That’s okay. Take the time to figure out what would be a good “freelance uniform” for you.

Maybe you need pants with a zipper. And shoes.

Whatever outfit is helpful to you getting into work mode? Wear that! You might want to “suit up” for work, even if you’re at home. Whatever gets you into the freelance frame of mind? Wear that!!

What about if you struggle with being productive at home?

Again, don’t stress and don’t shy away from freelancing because you know you can’t work from home.

You have options for where to work!

  • Try a coworking space. This might give you the feel of the more traditional work environment that you’re used to, which will feel more conducive to getting work done.
  • Find a local place (think a coffee shop or restaurant) that you can set up shop. For some people, these locations will be too noisy or distracting, but for others, getting out of the house is all they need.
  • Visit the library. Your local library will have at least a few options for spaces available to you- some will even be private where you can close the door and get to work. Check out your options and if you have a few libraries in your area, visit each one out and see what works best for you.
  • Hang out at work longer. If you’re still working a traditional job (and your boss would okay this!), get to work a little early or stay a little late to get your freelance writing work done from that location. Again, make sure your boss is cool with this, but for some, this can be a great solution.

Being a freelancer allows for more flexibility and casualness in what you wear and where you work. But, if those realities create challenges for getting the work done, change it up and find the attire and the location that let’s you get your best work done.

Wondering about starting as a freelance writer? Maybe you have no experience and are wondering if freelance writing is right for you. With a bit of freelancer humor, you can use this article to figure out if freelance writing might be a good fit for you. #FreelanceWriting #Freelancer #WorkFromHome #SideHustle #Money #OnlineBusiness #Writing #WritingJobs #Career #JobLove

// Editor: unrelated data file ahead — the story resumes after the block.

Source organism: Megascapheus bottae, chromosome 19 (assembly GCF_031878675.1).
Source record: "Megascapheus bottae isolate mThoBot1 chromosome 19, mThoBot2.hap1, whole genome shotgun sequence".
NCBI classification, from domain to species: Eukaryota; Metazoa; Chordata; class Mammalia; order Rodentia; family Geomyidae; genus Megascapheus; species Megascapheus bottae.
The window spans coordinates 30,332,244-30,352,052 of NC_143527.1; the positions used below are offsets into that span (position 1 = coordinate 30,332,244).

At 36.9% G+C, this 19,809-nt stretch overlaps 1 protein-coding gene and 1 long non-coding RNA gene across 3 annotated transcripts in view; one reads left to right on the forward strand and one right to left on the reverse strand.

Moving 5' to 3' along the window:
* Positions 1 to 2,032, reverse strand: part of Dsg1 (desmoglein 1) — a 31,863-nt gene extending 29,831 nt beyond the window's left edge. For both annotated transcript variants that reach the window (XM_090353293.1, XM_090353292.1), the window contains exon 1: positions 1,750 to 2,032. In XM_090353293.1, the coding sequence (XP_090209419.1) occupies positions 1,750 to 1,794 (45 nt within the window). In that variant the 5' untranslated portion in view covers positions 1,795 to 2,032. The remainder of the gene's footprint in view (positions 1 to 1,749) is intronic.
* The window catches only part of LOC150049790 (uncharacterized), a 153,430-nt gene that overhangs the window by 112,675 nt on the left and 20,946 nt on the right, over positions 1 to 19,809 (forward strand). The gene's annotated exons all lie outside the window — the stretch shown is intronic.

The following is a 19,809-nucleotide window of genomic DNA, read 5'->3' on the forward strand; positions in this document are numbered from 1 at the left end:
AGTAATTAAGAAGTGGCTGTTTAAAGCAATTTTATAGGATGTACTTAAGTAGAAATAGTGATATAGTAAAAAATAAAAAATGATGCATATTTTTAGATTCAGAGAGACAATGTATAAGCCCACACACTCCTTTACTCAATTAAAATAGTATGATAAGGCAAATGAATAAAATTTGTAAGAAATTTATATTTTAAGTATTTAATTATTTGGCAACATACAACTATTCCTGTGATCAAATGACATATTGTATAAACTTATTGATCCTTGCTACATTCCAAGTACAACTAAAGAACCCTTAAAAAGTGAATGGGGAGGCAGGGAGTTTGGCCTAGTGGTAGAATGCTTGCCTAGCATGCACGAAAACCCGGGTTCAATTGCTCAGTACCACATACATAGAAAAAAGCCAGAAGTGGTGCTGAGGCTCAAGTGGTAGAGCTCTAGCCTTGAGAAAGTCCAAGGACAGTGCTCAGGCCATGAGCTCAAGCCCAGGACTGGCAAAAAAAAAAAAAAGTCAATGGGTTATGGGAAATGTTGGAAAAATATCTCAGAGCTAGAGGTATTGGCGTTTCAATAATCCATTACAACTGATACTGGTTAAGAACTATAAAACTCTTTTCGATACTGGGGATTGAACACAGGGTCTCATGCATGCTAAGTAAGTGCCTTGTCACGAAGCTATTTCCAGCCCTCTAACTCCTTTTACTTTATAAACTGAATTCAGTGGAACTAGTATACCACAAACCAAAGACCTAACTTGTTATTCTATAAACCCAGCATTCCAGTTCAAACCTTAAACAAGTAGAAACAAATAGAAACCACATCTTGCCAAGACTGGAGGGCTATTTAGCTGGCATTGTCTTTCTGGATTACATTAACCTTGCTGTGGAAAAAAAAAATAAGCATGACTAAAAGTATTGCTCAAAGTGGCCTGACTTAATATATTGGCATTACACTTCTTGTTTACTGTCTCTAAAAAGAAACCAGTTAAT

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3. You don’t like writing

I’m going to be honest. This one’s a little harder to get around.

You might want to be a writer because you feel like you have ideas, stories, or knowledge that would be great to share with others. And, much of what we share these days is through our writing (though you could always start a podcast!!).

So, you might really like the idea of being a writer.

But, maybe you also don’t really like writing all that much.

Does that mean you can’t be a freelance writer?

Well…If you want to be a writer, you should probably like writing. At least a little. Because otherwise, you might find that you want to give up even though you have a lot of things to say.

But, is your writing career doomed? Maybe not.

What’s the fix?

  • If you have ideas but don’t want to write, consider voice recognition software and apps, or check out this hack to use with Google Drive. This way, you can get your first draft down a little more easily, and can edit from there.
  • Take a course or read a few books for freelancers. You might be rolling your eyes at this. It’s probably high school or college English courses that lead to the dislike of writing. But now is the time to learn about writing on your terms, with the purpose of helping further your career. With this type of freelancer motivation, you may find this learning enjoyable and it can kick start (or reignite) an interest in writing.
  • Hire some help. Now, this may not be the best option, especially long-term, since you want to make money, not just spend it. But, in some cases, it might make sense to work with a writing coach (Don’t forget to take advantage of your Contena Coach!!), or possibly hire an editor to help before you submit your work.
  • Remember that writing is a skill and the more time you do it, chances are, the better you’ll get at it. The better you are (and the more efficient you are), your enjoyment might go up too.

So yeah- disliking writing might be hard to overcome, but it’s not impossible.

In conclusion…Is Freelance Writing Right For You?

Here’s the thing- we still can’t answer that.

But hopefully we’ve shown you some of the potential reasons why freelance writing might not be for you, and what you can do about them.

Even if you’re mildly interested, go for it! There’s not a whole lot you need to get started and you never know where freelancing will take you.